A novel peripheral biomarker for depression and antidepressant response. Molecular psychiatry Targum, S. D., Schappi, J., Koutsouris, A., Bhaumik, R., Rapaport, M. H., Rasgon, N., Rasenick, M. M. 1800


In contrast to healthy controls, the heterotrimeric G protein, Gsalpha (Gsalpha) is ensconced predominantly in lipid rafts in subjects with major depressive disorder (MDD) resulting in impaired stimulation of adenylyl cyclase. In this small proof-of-concept study, we examined the hypothesis that translocation of Gsalpha from lipid rafts toward a more facile activation of adenylyl cyclase is a biomarker for clinical response to antidepressants. There were 49 subjects with MDD (HamD17 score =15) and 59 healthy controls at the screen visit. The AlphaScreen (PerkinElmer) assay measured both basal activity and prostaglandin E1 (PGE1) stimulation of Gsalpha-adenylyl cyclase to assess the extent of coupling of Gsalpha with adenylyl cyclase. At screen, platelet samples obtained from MDD subjects revealed significantly lower PGE1 activation of adenylyl cyclase activity than controls (p=0.02). Subsequently, 19 consenting MDD subjects completed a 6-week open label antidepressant treatment trial. The 11 antidepressant responders (HamD17 improvement =50% from screen) revealed significant increase in PGE1-stimulated adenylyl cyclase compared to non-responders (p=0.05) with an effect size of 0.83 for the PGE1/Gsalpha lipid-raft biomarker. PGE1 stimulation increased by =30% from screen assessment in eight responders (72.7%) and two non-responders (25.0%) [Fisher exact=0.07] with a positive predictive value for response of 80.0%. In this small, pilot study, increased PGE1 stimulated adenylyl cyclase was associated with antidepressant response in MDD subjects. These data suggest that a simple, high-throughput-capable assay for depression and antidepressant response can be developed. Future studies are needed to evaluate the utility of this biomarker for the treatment of MDD.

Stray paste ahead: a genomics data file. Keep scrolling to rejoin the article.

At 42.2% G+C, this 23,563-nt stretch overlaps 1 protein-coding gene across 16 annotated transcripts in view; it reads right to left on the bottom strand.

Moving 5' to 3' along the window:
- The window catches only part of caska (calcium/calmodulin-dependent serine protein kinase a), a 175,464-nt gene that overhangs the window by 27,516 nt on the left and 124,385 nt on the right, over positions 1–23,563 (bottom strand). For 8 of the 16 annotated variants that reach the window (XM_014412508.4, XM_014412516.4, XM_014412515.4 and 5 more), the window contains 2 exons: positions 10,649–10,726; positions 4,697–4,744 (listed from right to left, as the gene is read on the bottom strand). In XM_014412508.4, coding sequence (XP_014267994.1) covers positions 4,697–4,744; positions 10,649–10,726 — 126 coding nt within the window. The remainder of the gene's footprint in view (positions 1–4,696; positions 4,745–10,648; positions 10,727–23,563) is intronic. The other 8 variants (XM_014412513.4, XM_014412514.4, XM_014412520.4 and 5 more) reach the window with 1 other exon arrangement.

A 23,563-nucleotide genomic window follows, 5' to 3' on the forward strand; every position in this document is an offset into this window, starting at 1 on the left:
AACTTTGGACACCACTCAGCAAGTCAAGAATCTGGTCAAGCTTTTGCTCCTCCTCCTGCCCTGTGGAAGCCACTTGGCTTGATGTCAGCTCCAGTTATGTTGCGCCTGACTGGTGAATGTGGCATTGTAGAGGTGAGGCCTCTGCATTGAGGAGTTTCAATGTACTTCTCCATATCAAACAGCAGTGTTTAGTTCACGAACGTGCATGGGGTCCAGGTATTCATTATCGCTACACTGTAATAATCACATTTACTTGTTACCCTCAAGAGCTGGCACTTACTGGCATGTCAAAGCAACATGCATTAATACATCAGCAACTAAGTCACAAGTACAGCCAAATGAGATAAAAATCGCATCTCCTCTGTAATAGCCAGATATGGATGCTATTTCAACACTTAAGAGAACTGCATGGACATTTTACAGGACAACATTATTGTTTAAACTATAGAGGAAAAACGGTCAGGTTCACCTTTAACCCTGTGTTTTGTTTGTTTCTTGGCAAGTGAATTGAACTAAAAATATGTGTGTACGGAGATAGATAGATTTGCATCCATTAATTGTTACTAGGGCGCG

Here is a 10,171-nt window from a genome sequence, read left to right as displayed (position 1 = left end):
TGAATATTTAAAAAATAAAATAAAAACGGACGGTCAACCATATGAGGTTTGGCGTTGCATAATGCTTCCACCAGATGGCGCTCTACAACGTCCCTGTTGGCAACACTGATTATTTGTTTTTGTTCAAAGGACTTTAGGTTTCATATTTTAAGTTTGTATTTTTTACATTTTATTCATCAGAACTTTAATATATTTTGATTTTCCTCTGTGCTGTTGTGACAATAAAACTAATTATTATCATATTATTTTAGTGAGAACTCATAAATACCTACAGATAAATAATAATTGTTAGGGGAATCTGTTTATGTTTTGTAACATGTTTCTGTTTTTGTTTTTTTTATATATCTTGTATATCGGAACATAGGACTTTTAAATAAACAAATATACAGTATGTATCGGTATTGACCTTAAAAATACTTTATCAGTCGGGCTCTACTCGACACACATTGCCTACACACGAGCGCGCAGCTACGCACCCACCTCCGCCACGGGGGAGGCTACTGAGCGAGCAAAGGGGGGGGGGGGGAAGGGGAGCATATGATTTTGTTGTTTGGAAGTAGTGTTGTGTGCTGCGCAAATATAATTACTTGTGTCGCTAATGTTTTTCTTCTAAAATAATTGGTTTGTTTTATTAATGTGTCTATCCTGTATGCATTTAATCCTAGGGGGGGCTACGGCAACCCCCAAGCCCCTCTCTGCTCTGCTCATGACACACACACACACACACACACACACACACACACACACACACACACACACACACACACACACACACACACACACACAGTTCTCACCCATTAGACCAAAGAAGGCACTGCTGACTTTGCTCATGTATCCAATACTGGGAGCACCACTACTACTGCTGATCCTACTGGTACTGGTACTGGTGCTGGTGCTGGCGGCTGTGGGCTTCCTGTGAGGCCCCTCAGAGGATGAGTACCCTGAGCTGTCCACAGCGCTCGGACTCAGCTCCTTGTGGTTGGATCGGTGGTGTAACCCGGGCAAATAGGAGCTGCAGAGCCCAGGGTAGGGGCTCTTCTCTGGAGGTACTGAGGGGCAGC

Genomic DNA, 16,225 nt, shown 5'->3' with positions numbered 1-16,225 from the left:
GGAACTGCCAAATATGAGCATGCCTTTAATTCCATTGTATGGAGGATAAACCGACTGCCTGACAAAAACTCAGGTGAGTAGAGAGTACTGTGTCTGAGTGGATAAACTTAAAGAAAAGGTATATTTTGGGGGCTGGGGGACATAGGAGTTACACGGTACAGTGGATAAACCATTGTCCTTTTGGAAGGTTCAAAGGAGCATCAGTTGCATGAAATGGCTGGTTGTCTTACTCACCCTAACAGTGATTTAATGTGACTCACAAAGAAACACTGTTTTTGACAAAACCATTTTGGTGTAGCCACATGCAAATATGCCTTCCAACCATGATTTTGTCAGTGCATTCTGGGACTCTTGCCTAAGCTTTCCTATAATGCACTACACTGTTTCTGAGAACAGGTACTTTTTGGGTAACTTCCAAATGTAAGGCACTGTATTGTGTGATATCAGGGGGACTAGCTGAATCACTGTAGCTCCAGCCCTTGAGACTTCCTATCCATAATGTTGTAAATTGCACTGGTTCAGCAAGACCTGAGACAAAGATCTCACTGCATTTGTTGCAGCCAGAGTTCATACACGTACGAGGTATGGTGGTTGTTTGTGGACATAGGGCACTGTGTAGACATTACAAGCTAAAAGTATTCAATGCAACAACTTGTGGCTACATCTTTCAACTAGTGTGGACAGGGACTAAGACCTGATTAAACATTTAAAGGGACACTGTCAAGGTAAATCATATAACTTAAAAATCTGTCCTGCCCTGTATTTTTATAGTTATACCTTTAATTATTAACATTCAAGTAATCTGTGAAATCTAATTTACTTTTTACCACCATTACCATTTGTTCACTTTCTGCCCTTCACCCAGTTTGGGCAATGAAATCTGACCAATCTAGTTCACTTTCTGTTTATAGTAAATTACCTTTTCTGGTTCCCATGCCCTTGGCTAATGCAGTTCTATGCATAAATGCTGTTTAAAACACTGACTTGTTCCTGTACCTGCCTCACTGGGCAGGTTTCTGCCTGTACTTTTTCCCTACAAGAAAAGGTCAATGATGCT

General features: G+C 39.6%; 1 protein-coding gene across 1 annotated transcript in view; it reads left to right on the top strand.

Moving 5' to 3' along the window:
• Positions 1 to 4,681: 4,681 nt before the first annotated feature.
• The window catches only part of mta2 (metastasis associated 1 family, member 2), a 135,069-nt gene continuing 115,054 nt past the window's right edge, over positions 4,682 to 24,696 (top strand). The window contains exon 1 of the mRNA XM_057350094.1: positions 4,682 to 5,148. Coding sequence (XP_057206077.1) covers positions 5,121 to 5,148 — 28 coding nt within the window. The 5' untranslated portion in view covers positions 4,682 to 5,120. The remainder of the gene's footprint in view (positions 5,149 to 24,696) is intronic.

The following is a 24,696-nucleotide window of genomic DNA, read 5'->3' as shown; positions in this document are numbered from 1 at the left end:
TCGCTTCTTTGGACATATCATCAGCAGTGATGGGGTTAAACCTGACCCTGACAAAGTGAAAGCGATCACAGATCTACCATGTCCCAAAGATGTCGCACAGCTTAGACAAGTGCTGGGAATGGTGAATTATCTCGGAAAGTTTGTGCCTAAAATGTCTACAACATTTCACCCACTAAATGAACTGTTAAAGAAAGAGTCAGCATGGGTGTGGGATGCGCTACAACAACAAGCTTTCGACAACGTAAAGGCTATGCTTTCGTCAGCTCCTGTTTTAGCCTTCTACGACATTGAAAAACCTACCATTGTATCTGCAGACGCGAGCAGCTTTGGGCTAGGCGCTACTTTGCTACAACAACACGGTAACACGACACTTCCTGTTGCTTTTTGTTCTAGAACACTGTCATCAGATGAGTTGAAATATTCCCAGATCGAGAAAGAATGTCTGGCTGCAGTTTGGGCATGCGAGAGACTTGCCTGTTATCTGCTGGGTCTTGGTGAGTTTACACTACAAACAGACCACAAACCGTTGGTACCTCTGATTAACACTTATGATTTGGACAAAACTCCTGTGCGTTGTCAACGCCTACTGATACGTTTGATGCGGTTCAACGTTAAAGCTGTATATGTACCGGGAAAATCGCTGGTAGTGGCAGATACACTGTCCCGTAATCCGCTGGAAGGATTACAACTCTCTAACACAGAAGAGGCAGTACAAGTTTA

View details for DOI 10.1038/s41380-021-01399-1

View details for PubMedID 34969978